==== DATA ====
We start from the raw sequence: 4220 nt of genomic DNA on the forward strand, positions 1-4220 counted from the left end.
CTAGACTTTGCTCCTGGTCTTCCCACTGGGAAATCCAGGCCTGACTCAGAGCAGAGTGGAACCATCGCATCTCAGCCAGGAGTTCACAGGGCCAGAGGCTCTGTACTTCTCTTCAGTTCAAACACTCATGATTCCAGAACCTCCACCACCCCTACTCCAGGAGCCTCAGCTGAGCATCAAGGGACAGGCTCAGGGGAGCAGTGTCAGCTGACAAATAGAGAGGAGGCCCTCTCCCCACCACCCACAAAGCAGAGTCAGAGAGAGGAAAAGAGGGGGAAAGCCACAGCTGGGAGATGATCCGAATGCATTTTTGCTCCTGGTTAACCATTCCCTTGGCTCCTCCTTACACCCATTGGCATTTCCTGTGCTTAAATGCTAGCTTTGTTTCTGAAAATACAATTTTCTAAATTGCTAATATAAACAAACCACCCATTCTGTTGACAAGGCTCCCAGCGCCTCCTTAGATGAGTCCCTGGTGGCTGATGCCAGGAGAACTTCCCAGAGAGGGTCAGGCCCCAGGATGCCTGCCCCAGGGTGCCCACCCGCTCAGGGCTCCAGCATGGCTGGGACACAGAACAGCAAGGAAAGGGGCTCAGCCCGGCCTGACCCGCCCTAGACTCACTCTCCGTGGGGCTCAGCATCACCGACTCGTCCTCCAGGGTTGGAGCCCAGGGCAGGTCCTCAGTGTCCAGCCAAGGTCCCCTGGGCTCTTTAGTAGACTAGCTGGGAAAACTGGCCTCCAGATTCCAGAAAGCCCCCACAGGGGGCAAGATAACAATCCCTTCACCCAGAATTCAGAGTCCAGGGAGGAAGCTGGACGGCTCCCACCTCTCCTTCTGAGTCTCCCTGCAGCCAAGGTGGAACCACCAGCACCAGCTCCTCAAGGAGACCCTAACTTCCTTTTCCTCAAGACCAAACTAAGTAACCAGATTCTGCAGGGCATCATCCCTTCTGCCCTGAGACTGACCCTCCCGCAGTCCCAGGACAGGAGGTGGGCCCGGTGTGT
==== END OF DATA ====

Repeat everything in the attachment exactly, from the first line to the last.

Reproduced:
We start from the raw sequence: 4220 nt of genomic DNA on the forward strand, positions 1-4220 counted from the left end.
CTAGACTTTGCTCCTGGTCTTCCCACTGGGAAATCCAGGCCTGACTCAGAGCAGAGTGGAACCATCGCATCTCAGCCAGGAGTTCACAGGGCCAGAGGCTCTGTACTTCTCTTCAGTTCAAACACTCATGATTCCAGAACCTCCACCACCCCTACTCCAGGAGCCTCAGCTGAGCATCAAGGGACAGGCTCAGGGGAGCAGTGTCAGCTGACAAATAGAGAGGAGGCCCTCTCCCCACCACCCACAAAGCAGAGTCAGAGAGAGGAAAAGAGGGGGAAAGCCACAGCTGGGAGATGATCCGAATGCATTTTTGCTCCTGGTTAACCATTCCCTTGGCTCCTCCTTACACCCATTGGCATTTCCTGTGCTTAAATGCTAGCTTTGTTTCTGAAAATACAATTTTCTAAATTGCTAATATAAACAAACCACCCATTCTGTTGACAAGGCTCCCAGCGCCTCCTTAGATGAGTCCCTGGTGGCTGATGCCAGGAGAACTTCCCAGAGAGGGTCAGGCCCCAGGATGCCTGCCCCAGGGTGCCCACCCGCTCAGGGCTCCAGCATGGCTGGGACACAGAACAGCAAGGAAAGGGGCTCAGCCCGGCCTGACCCGCCCTAGACTCACTCTCCGTGGGGCTCAGCATCACCGACTCGTCCTCCAGGGTTGGAGCCCAGGGCAGGTCCTCAGTGTCCAGCCAAGGTCCCCTGGGCTCTTTAGTAGACTAGCTGGGAAAACTGGCCTCCAGATTCCAGAAAGCCCCCACAGGGGGCAAGATAACAATCCCTTCACCCAGAATTCAGAGTCCAGGGAGGAAGCTGGACGGCTCCCACCTCTCCTTCTGAGTCTCCCTGCAGCCAAGGTGGAACCACCAGCACCAGCTCCTCAAGGAGACCCTAACTTCCTTTTCCTCAAGACCAAACTAAGTAACCAGATTCTGCAGGGCATCATCCCTTCTGCCCTGAGACTGACCCTCCCGCAGTCCCAGGACAGGAGGTGGGCCCGGTGTGT